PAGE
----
Recognition for demand-side finance paves the way for change
Monica Rashkin, Habitat’s Terwilliger Center & Amanda West, Habitat’s Terwilliger Center
We know that housing has a larger-than-expected contribution to developing country GDP when both housing investment (construction of new housing) and housing services (rents, maintenance and utilities) are accounted for. Including the informal housing sector increases housing’s contribution to GDP even more, particularly in developing countries. However, these large economic gains will not be realized without financial products and services that are accessible to those seeking to improve their homes. Mortgage finance has made some gains in reaching more people, but the reality is that half the world’s population lives on less than US$6.85 per day and, given the current rate of change, they are unlikely to qualify for mortgage finance anytime soon. Instead, they continue to rely on traditional sources of finance: their families (including remittances), personal savings and microfinance.
But microfinance institutions (MFIs) have not responded to this demand with tailored loan products. In 2018, housing loans accounted for only an estimated two percent of all MFI lending. But it has been estimated that 10-20 percent of microenterprise loans are diverted by households to improve their shelter. There are three barriers that MFIs face which explain this slow response: limited availability of the longer-term capital necessary for a housing loan product; lack of technical capacity in housing at most MFIs; and lack of mortgageable security from borrowers (often due to lack of tenure security or documentation).
Habitat for Humanity sought to address these barriers when it launched the MicroBuild Fund in 2012, as a demonstration fund to prove the viability and sustainability of housing microfinance. In January, housing microfinance got a big boost when the MicroBuild Fund was recognized by UN-Habitat and World Habitat with a Silver 2023 World Habitat Award. The World Habitat Awards (not affiliated with Habitat for Humanity) recognize global revolutionary housing ideas, projects or programs. Since 2012, the MicroBuild Fund has made longer-term capital available to MFIs. To date the fund has directly lent US$160.2 million to 59 MFIs in 33 countries, collectively making housing microfinance loans possible for more than 200,000 borrowers.
But perhaps most importantly, the fund has triggered growth in housing lending by investee institutions without distorting the market. Recognizing the demand for, and viability of, housing-specific microfinance products, investee MFIs have added more than US$825.1 million in additional capital to their housing portfolios, positively impacting an additional 3.63 million people through leveraged funds. To cite just one example, Microinvest in Moldova is a leading MFI and the largest player in the country’s nonbank financial sector. Moldova is among the poorest countries in Europe, with 60 percent of the housing stock in the two largest cities rapidly deteriorating.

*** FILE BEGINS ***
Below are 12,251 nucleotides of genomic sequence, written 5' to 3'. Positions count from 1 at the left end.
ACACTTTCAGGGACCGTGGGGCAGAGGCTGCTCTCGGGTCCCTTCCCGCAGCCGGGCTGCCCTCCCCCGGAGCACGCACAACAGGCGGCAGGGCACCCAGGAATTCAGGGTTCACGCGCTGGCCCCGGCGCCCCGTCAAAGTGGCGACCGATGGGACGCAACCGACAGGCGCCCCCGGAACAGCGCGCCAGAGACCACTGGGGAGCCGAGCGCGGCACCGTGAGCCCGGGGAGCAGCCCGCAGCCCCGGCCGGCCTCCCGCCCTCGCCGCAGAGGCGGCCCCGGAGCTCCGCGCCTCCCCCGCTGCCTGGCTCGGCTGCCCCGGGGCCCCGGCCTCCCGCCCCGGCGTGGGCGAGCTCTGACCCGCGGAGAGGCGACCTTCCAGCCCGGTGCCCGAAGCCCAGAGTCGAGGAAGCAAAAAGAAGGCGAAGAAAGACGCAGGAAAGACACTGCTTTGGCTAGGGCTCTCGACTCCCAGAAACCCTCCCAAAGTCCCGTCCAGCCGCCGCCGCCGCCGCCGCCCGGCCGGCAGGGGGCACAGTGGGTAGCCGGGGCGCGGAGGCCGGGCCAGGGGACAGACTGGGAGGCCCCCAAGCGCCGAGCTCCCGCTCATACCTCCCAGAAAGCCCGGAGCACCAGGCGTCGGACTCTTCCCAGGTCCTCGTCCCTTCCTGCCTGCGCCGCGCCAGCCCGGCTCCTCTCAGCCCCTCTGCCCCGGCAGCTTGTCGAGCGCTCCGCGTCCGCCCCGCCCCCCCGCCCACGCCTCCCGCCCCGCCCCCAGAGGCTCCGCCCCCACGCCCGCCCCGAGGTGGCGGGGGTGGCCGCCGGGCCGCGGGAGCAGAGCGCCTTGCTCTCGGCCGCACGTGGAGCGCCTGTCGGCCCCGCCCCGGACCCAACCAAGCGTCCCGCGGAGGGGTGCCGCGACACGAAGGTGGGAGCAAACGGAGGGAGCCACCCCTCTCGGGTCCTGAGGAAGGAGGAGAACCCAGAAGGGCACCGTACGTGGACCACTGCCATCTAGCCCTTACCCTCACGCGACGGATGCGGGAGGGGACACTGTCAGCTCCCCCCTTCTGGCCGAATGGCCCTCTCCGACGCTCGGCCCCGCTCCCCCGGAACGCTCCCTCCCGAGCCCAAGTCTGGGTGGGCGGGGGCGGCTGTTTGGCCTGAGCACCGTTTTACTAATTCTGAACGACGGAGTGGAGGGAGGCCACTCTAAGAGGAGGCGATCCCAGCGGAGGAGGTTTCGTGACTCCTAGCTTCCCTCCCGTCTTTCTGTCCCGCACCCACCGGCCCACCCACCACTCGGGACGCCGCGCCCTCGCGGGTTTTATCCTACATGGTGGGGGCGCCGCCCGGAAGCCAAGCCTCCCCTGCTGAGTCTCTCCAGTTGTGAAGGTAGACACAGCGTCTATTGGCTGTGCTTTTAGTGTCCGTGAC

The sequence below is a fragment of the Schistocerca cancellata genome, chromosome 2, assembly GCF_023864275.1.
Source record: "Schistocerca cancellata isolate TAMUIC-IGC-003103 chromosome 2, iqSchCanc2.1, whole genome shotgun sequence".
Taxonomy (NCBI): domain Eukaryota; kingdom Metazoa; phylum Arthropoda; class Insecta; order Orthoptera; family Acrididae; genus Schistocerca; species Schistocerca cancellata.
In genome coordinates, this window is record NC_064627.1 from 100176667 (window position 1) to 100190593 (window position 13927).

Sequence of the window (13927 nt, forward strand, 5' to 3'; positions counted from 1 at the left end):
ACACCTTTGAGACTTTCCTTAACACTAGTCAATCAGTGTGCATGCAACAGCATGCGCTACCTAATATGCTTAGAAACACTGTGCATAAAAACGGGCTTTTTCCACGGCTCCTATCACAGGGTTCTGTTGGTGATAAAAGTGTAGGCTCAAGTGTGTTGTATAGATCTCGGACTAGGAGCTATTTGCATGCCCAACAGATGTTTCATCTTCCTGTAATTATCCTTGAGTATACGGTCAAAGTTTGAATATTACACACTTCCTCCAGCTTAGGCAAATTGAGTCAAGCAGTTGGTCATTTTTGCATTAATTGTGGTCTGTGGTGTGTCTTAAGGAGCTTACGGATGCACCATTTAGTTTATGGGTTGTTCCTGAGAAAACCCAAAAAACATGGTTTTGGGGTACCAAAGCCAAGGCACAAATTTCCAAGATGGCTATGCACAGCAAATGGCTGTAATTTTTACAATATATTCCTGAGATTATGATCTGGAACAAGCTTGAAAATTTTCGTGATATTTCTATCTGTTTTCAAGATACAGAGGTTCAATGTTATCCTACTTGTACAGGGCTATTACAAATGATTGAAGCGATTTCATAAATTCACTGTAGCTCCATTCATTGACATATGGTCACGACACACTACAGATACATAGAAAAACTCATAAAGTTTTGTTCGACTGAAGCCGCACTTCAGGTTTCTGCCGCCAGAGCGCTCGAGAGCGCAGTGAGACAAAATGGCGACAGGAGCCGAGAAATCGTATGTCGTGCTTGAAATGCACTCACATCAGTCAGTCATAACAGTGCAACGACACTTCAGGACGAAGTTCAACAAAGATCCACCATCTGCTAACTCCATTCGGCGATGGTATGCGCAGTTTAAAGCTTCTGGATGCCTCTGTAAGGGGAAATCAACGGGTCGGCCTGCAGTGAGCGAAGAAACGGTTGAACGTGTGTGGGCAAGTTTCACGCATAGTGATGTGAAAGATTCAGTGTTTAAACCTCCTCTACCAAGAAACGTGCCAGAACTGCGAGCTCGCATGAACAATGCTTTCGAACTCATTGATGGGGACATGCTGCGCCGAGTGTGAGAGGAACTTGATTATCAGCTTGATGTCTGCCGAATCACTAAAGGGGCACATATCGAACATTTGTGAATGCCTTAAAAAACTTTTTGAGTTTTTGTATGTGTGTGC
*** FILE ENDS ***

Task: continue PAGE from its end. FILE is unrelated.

To meet its growing demand for home improvement loans, Microinvest received a EUR €2 million investment in 2018 from MicroBuild. The investment was renewed in 2021, then topped up by EUR €1 million in 2021. This MicroBuild investment has helped Microinvest increase its housing portfolio by more than five times, growing in size from EUR 3.27 million in Oct. 2017 to more than EUR 16.27 million in Dec. 2022, serving more than 16,200 low-income households. This was possible because MicroBuild’s investment includes a technical assistance (TA) sidecar and Microinvest was focused on housing portfolio development. For Microinvest, the TA included an institutional assessment, market research, development of a new housing product, improvement of loan purpose transparency, staff training on how to conduct telemarketing for the institution’s housing loan product, and monitoring / evaluation of the pilot product. At the same time Microinvest was always a committed partner and dedicated significant own resources and focus to development of housing portfolio. As a result, Microinvest was able to overcome capacity constraints that may have limited the success of its housing microfinance product through investment alone. MicroBuild’s knowledge generation, meanwhile, helps the wider microfinance sector gains a better understanding of housing microfinance.
Recognition like the World Habitat Awards help illustrate that the low end of the income pyramid need not be left behind or wait until mortgage finance reaches them. Still, more capital that is accessible to low-income borrowers must be crowded into demand-side finance. Only through scale will the direct benefit to households and the indirect benefit to economies continue. The MicroBuild Fund serves as a roadmap for others to follow. How can your country build this important piece of demand-side finance?